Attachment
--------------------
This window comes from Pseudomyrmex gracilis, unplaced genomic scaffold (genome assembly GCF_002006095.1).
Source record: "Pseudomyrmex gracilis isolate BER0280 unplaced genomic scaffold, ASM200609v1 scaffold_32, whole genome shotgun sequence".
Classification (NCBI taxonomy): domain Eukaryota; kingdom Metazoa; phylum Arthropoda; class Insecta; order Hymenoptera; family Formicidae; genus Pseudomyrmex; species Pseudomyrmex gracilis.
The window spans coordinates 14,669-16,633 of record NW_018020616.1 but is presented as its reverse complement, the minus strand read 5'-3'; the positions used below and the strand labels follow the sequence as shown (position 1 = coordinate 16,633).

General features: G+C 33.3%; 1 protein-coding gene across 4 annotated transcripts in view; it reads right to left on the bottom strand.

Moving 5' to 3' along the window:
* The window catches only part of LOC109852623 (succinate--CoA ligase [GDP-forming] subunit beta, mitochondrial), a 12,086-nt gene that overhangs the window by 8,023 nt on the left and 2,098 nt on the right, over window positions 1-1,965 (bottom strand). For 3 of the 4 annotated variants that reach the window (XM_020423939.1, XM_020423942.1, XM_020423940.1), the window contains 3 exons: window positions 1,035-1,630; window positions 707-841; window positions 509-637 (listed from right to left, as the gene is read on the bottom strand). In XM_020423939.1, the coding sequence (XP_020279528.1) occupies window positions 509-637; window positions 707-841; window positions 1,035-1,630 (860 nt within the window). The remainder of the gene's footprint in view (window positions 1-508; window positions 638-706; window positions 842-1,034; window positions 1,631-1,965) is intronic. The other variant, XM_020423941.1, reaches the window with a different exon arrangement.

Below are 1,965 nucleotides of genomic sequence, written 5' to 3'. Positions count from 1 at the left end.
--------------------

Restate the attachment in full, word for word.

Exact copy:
This window comes from Pseudomyrmex gracilis, unplaced genomic scaffold (genome assembly GCF_002006095.1).
Source record: "Pseudomyrmex gracilis isolate BER0280 unplaced genomic scaffold, ASM200609v1 scaffold_32, whole genome shotgun sequence".
Classification (NCBI taxonomy): domain Eukaryota; kingdom Metazoa; phylum Arthropoda; class Insecta; order Hymenoptera; family Formicidae; genus Pseudomyrmex; species Pseudomyrmex gracilis.
The window spans coordinates 14,669-16,633 of record NW_018020616.1 but is presented as its reverse complement, the minus strand read 5'-3'; the positions used below and the strand labels follow the sequence as shown (position 1 = coordinate 16,633).

General features: G+C 33.3%; 1 protein-coding gene across 4 annotated transcripts in view; it reads right to left on the bottom strand.

Moving 5' to 3' along the window:
* The window catches only part of LOC109852623 (succinate--CoA ligase [GDP-forming] subunit beta, mitochondrial), a 12,086-nt gene that overhangs the window by 8,023 nt on the left and 2,098 nt on the right, over window positions 1-1,965 (bottom strand). For 3 of the 4 annotated variants that reach the window (XM_020423939.1, XM_020423942.1, XM_020423940.1), the window contains 3 exons: window positions 1,035-1,630; window positions 707-841; window positions 509-637 (listed from right to left, as the gene is read on the bottom strand). In XM_020423939.1, the coding sequence (XP_020279528.1) occupies window positions 509-637; window positions 707-841; window positions 1,035-1,630 (860 nt within the window). The remainder of the gene's footprint in view (window positions 1-508; window positions 638-706; window positions 842-1,034; window positions 1,631-1,965) is intronic. The other variant, XM_020423941.1, reaches the window with a different exon arrangement.

Below are 1,965 nucleotides of genomic sequence, written 5' to 3'. Positions count from 1 at the left end.